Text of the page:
Using Chemo and Magnetostratigraphy to Define a Chronostratigraphic Framework in an Isolated Carbonate Platform: The Tengiz Field, Republic of Kazakhstan
Ratcliffe, Ken T.; Urbat, Michael; Davies, Emma; Playton, Ted; Katz, David A.
Defining chronostratigraphic correlation frameworks in carbonate reefal platforms is problematic. Typically, biostratigraphy is hampered by strong facies control and recrystallization, and palynomorphs are frequently oxidised. When in the subsurface, log signatures can be misleading and tracing seismic reflectors challenging. Additionally, when dealing with cuttings samples, recognition of facies stacking patterns and prediction of stratal architecture is impossible.
Tengiz Field is an isolated carbonate platform that developed in the southern Pricaspian Basin, Kazakhstan, from Late Devonian through Carboniferous times. The temporal and spatial variability inherent to isolated platforms and the differential development of seismically-transparent microbial boundstone-dominated upper slopes during various stages of growth at Tengiz add to the stratigraphic correlation difficulties outlined above. However, understanding the age relationships and stratal architecture of the boundstone-rich slopes at Tengiz are critical for hydrocarbon production.
Here, results from elemental chemostratigraphy, stable isotope chemostratigraphy and magnetostratigraphy are integrated to generate sub-seismic, chronostratigraphic correlations that both compliment and supplement the previously developed platform-to-slope stratigraphic interpretations. Visean, Serpukhovian, and Bashkirian portions of three wells from the inner platform through the platform margin (rim) and into the upper-middle slope were selected for the study. Magnetostratigraphy is carried out in cored parts of study wells and establishes time planes matching the obtained polarity pattern to the Geomagnetic Polarity Timescale (GPTS). The resultant magnetostratigraphy provides absolute age context as well as a coarse framework that must be honoured by any elemental and isotopic chemostratigraphic correlations. The core-based stratigraphic interpretations are then extended into non-cored intervals using elemental and isotopic data derived from cuttings samples. After multiple iterations, correlation solutions are found that maximise the amount of stratigraphic constraints that are honoured, thereby defining a composite, integrated chronostratigraphy for the well transect. The identified trends and concepts can be used to correlate away from the study transect through non-cored wells, and provides modifications to the pre-existing stratigraphic interpretations that can be applied across the field.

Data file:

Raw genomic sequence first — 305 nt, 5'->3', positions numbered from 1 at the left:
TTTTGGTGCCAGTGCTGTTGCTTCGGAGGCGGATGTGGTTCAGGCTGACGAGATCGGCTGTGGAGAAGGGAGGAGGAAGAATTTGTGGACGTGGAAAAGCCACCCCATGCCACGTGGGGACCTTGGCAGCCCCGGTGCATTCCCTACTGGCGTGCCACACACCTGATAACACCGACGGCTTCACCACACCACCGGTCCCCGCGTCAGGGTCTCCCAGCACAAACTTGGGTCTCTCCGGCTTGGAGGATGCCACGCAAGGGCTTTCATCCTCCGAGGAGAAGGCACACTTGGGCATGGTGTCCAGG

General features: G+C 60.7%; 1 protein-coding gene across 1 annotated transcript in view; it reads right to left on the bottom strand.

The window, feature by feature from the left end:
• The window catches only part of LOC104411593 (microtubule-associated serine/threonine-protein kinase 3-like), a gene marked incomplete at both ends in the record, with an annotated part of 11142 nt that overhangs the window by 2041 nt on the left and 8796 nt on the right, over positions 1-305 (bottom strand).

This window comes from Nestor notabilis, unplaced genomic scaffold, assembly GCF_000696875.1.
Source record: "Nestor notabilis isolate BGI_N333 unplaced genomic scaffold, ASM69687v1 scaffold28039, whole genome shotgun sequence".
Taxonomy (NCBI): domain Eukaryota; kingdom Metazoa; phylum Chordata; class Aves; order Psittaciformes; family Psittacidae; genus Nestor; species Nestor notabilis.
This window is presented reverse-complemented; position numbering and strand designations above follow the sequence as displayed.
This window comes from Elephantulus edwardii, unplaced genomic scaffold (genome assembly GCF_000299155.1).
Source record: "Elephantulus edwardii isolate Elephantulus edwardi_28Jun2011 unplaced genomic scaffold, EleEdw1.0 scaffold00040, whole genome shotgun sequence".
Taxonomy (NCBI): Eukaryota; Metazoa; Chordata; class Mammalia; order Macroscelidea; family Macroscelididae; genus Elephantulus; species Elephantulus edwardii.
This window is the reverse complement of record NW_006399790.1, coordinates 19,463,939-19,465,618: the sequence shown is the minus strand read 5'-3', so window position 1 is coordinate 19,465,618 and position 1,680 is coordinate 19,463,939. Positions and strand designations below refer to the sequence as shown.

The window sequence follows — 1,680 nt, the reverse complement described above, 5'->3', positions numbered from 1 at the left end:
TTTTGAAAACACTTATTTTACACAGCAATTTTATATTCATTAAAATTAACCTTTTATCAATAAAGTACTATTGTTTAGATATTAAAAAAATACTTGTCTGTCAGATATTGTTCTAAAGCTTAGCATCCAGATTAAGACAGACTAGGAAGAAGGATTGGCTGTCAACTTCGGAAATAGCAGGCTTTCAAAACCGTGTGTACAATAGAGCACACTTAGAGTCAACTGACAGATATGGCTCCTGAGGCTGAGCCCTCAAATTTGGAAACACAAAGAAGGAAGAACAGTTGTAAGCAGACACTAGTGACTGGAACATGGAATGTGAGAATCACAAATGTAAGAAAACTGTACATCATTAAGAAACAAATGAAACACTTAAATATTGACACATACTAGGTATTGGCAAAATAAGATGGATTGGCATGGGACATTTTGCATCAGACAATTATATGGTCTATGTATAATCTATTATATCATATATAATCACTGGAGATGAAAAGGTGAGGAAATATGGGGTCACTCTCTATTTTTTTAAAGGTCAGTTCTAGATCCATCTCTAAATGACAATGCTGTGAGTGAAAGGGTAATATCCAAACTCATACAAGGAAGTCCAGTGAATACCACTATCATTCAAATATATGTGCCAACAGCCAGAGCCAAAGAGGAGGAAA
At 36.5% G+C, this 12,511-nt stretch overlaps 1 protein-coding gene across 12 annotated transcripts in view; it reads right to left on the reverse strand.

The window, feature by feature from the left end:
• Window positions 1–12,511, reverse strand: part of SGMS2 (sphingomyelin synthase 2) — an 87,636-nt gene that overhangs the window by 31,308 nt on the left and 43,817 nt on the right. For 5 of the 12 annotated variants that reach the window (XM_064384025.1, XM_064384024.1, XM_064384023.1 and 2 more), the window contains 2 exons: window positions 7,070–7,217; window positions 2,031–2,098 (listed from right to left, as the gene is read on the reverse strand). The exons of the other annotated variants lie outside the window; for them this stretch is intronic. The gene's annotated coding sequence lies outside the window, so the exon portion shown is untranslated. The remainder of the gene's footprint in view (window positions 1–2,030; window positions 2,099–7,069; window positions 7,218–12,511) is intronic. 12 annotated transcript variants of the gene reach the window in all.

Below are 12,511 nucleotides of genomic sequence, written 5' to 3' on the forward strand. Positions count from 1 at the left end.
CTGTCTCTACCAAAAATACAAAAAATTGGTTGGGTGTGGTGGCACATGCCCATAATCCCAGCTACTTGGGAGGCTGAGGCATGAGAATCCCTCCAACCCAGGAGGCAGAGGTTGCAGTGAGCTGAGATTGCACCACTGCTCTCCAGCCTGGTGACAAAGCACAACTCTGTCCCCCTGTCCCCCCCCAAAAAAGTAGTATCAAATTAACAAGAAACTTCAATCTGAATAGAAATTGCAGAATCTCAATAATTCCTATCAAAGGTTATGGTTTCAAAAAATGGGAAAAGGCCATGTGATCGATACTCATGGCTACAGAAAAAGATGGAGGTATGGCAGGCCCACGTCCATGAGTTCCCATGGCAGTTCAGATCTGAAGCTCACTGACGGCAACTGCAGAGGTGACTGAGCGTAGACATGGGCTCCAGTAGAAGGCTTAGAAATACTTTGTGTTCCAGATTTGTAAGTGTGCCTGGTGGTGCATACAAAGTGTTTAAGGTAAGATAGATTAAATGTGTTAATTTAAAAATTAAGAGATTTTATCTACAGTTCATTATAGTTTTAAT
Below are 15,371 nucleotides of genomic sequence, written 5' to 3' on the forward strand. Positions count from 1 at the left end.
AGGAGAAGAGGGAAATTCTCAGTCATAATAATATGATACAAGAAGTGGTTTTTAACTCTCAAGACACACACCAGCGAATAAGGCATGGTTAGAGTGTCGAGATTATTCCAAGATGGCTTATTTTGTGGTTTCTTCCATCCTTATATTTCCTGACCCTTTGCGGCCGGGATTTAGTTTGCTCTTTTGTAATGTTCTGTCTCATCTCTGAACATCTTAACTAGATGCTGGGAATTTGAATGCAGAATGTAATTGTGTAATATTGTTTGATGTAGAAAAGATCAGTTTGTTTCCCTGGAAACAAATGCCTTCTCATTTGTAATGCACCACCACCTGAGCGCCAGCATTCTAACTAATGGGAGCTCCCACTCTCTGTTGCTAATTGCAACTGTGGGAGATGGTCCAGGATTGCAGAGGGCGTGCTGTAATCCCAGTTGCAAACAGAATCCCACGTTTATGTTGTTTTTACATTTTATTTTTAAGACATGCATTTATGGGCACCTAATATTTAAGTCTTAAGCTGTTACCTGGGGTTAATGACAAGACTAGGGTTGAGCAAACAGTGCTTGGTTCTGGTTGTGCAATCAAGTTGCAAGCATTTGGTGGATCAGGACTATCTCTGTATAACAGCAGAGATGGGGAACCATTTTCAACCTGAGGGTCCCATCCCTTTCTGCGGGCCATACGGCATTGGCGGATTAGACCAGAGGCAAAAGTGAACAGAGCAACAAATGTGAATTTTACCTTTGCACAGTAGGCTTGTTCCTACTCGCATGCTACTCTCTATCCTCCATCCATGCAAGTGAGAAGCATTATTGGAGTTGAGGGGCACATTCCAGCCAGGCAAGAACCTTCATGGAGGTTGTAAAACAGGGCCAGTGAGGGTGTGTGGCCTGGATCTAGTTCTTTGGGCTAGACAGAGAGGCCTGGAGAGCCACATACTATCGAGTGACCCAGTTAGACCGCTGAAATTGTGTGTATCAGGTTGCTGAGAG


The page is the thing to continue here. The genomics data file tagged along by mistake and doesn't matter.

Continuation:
AAPG Search and Discovery Article #90163©2013AAPG 2013 Annual Convention and Exhibition, Pittsburgh, Pennsylvania, May 19-22, 2013